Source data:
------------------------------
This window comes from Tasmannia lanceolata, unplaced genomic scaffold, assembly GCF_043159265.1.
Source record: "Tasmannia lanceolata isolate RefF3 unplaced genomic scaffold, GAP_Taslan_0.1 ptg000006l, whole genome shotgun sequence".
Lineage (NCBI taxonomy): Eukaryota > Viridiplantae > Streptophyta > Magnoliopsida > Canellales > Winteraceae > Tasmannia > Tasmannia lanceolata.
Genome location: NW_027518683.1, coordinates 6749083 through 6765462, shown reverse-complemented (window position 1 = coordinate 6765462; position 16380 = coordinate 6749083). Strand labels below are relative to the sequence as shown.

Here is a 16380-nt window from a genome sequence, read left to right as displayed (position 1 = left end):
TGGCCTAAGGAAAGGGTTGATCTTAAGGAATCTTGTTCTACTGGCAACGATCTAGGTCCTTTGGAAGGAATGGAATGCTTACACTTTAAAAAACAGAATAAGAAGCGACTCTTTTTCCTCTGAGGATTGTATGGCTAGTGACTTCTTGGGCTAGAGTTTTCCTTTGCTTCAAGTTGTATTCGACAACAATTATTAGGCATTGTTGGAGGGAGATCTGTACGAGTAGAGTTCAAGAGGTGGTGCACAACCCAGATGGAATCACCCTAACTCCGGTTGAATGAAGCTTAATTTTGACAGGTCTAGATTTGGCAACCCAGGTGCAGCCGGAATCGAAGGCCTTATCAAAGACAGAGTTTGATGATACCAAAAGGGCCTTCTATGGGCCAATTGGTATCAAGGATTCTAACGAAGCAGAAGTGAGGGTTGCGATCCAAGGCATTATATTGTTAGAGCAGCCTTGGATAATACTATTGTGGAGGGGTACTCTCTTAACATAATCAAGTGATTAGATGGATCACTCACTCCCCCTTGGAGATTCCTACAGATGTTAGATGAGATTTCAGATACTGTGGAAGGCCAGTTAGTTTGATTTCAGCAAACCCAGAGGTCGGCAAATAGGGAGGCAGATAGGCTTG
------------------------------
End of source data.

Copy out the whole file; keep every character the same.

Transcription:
This window comes from Tasmannia lanceolata, unplaced genomic scaffold, assembly GCF_043159265.1.
Source record: "Tasmannia lanceolata isolate RefF3 unplaced genomic scaffold, GAP_Taslan_0.1 ptg000006l, whole genome shotgun sequence".
Lineage (NCBI taxonomy): Eukaryota > Viridiplantae > Streptophyta > Magnoliopsida > Canellales > Winteraceae > Tasmannia > Tasmannia lanceolata.
Genome location: NW_027518683.1, coordinates 6749083 through 6765462, shown reverse-complemented (window position 1 = coordinate 6765462; position 16380 = coordinate 6749083). Strand labels below are relative to the sequence as shown.

Here is a 16380-nt window from a genome sequence, read left to right as displayed (position 1 = left end):
TGGCCTAAGGAAAGGGTTGATCTTAAGGAATCTTGTTCTACTGGCAACGATCTAGGTCCTTTGGAAGGAATGGAATGCTTACACTTTAAAAAACAGAATAAGAAGCGACTCTTTTTCCTCTGAGGATTGTATGGCTAGTGACTTCTTGGGCTAGAGTTTTCCTTTGCTTCAAGTTGTATTCGACAACAATTATTAGGCATTGTTGGAGGGAGATCTGTACGAGTAGAGTTCAAGAGGTGGTGCACAACCCAGATGGAATCACCCTAACTCCGGTTGAATGAAGCTTAATTTTGACAGGTCTAGATTTGGCAACCCAGGTGCAGCCGGAATCGAAGGCCTTATCAAAGACAGAGTTTGATGATACCAAAAGGGCCTTCTATGGGCCAATTGGTATCAAGGATTCTAACGAAGCAGAAGTGAGGGTTGCGATCCAAGGCATTATATTGTTAGAGCAGCCTTGGATAATACTATTGTGGAGGGGTACTCTCTTAACATAATCAAGTGATTAGATGGATCACTCACTCCCCCTTGGAGATTCCTACAGATGTTAGATGAGATTTCAGATACTGTGGAAGGCCAGTTAGTTTGATTTCAGCAAACCCAGAGGTCGGCAAATAGGGAGGCAGATAGGCTTG